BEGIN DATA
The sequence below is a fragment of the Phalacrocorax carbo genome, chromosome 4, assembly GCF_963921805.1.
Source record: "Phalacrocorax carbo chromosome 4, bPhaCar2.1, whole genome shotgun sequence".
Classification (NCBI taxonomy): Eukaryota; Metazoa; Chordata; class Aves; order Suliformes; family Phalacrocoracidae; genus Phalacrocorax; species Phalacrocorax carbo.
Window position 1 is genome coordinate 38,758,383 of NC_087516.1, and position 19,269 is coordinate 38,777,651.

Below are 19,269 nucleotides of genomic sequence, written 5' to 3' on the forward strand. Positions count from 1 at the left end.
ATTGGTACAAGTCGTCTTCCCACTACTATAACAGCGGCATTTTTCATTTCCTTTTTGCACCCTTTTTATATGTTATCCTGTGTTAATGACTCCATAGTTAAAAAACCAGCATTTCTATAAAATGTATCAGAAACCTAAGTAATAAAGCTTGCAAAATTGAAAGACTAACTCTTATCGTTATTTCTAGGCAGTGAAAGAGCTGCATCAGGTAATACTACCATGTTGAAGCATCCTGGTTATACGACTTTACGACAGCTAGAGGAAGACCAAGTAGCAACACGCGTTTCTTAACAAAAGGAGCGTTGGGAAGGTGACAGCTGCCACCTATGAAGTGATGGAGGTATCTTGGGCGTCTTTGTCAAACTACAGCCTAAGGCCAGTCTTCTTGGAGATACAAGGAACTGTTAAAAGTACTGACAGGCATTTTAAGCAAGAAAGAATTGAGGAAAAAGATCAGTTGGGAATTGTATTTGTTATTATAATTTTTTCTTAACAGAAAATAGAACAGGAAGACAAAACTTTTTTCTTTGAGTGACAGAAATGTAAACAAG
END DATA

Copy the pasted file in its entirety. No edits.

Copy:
The sequence below is a fragment of the Phalacrocorax carbo genome, chromosome 4, assembly GCF_963921805.1.
Source record: "Phalacrocorax carbo chromosome 4, bPhaCar2.1, whole genome shotgun sequence".
Classification (NCBI taxonomy): Eukaryota; Metazoa; Chordata; class Aves; order Suliformes; family Phalacrocoracidae; genus Phalacrocorax; species Phalacrocorax carbo.
Window position 1 is genome coordinate 38,758,383 of NC_087516.1, and position 19,269 is coordinate 38,777,651.

Below are 19,269 nucleotides of genomic sequence, written 5' to 3' on the forward strand. Positions count from 1 at the left end.
ATTGGTACAAGTCGTCTTCCCACTACTATAACAGCGGCATTTTTCATTTCCTTTTTGCACCCTTTTTATATGTTATCCTGTGTTAATGACTCCATAGTTAAAAAACCAGCATTTCTATAAAATGTATCAGAAACCTAAGTAATAAAGCTTGCAAAATTGAAAGACTAACTCTTATCGTTATTTCTAGGCAGTGAAAGAGCTGCATCAGGTAATACTACCATGTTGAAGCATCCTGGTTATACGACTTTACGACAGCTAGAGGAAGACCAAGTAGCAACACGCGTTTCTTAACAAAAGGAGCGTTGGGAAGGTGACAGCTGCCACCTATGAAGTGATGGAGGTATCTTGGGCGTCTTTGTCAAACTACAGCCTAAGGCCAGTCTTCTTGGAGATACAAGGAACTGTTAAAAGTACTGACAGGCATTTTAAGCAAGAAAGAATTGAGGAAAAAGATCAGTTGGGAATTGTATTTGTTATTATAATTTTTTCTTAACAGAAAATAGAACAGGAAGACAAAACTTTTTTCTTTGAGTGACAGAAATGTAAACAAG